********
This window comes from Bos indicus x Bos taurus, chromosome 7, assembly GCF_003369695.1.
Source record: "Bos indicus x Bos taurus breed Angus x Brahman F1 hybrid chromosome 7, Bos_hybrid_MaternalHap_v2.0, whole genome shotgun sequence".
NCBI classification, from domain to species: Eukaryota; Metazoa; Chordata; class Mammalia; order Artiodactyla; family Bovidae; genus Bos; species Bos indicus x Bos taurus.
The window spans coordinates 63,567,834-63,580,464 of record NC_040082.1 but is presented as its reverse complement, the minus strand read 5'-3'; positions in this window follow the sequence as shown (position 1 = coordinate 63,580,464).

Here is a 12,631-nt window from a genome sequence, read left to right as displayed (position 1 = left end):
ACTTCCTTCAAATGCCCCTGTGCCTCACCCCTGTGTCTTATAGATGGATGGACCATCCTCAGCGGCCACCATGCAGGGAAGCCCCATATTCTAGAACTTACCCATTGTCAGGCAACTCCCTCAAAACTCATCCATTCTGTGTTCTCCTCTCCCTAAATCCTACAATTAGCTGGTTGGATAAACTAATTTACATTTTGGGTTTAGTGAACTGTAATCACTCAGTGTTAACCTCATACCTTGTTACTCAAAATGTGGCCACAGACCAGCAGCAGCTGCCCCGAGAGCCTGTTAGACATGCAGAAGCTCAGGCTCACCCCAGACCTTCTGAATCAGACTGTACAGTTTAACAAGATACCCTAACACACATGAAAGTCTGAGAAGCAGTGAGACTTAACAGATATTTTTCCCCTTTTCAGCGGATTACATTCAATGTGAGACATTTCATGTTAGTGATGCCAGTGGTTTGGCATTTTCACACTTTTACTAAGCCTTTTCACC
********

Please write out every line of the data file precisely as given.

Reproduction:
This window comes from Bos indicus x Bos taurus, chromosome 7, assembly GCF_003369695.1.
Source record: "Bos indicus x Bos taurus breed Angus x Brahman F1 hybrid chromosome 7, Bos_hybrid_MaternalHap_v2.0, whole genome shotgun sequence".
NCBI classification, from domain to species: Eukaryota; Metazoa; Chordata; class Mammalia; order Artiodactyla; family Bovidae; genus Bos; species Bos indicus x Bos taurus.
The window spans coordinates 63,567,834-63,580,464 of record NC_040082.1 but is presented as its reverse complement, the minus strand read 5'-3'; positions in this window follow the sequence as shown (position 1 = coordinate 63,580,464).

Here is a 12,631-nt window from a genome sequence, read left to right as displayed (position 1 = left end):
ACTTCCTTCAAATGCCCCTGTGCCTCACCCCTGTGTCTTATAGATGGATGGACCATCCTCAGCGGCCACCATGCAGGGAAGCCCCATATTCTAGAACTTACCCATTGTCAGGCAACTCCCTCAAAACTCATCCATTCTGTGTTCTCCTCTCCCTAAATCCTACAATTAGCTGGTTGGATAAACTAATTTACATTTTGGGTTTAGTGAACTGTAATCACTCAGTGTTAACCTCATACCTTGTTACTCAAAATGTGGCCACAGACCAGCAGCAGCTGCCCCGAGAGCCTGTTAGACATGCAGAAGCTCAGGCTCACCCCAGACCTTCTGAATCAGACTGTACAGTTTAACAAGATACCCTAACACACATGAAAGTCTGAGAAGCAGTGAGACTTAACAGATATTTTTCCCCTTTTCAGCGGATTACATTCAATGTGAGACATTTCATGTTAGTGATGCCAGTGGTTTGGCATTTTCACACTTTTACTAAGCCTTTTCACC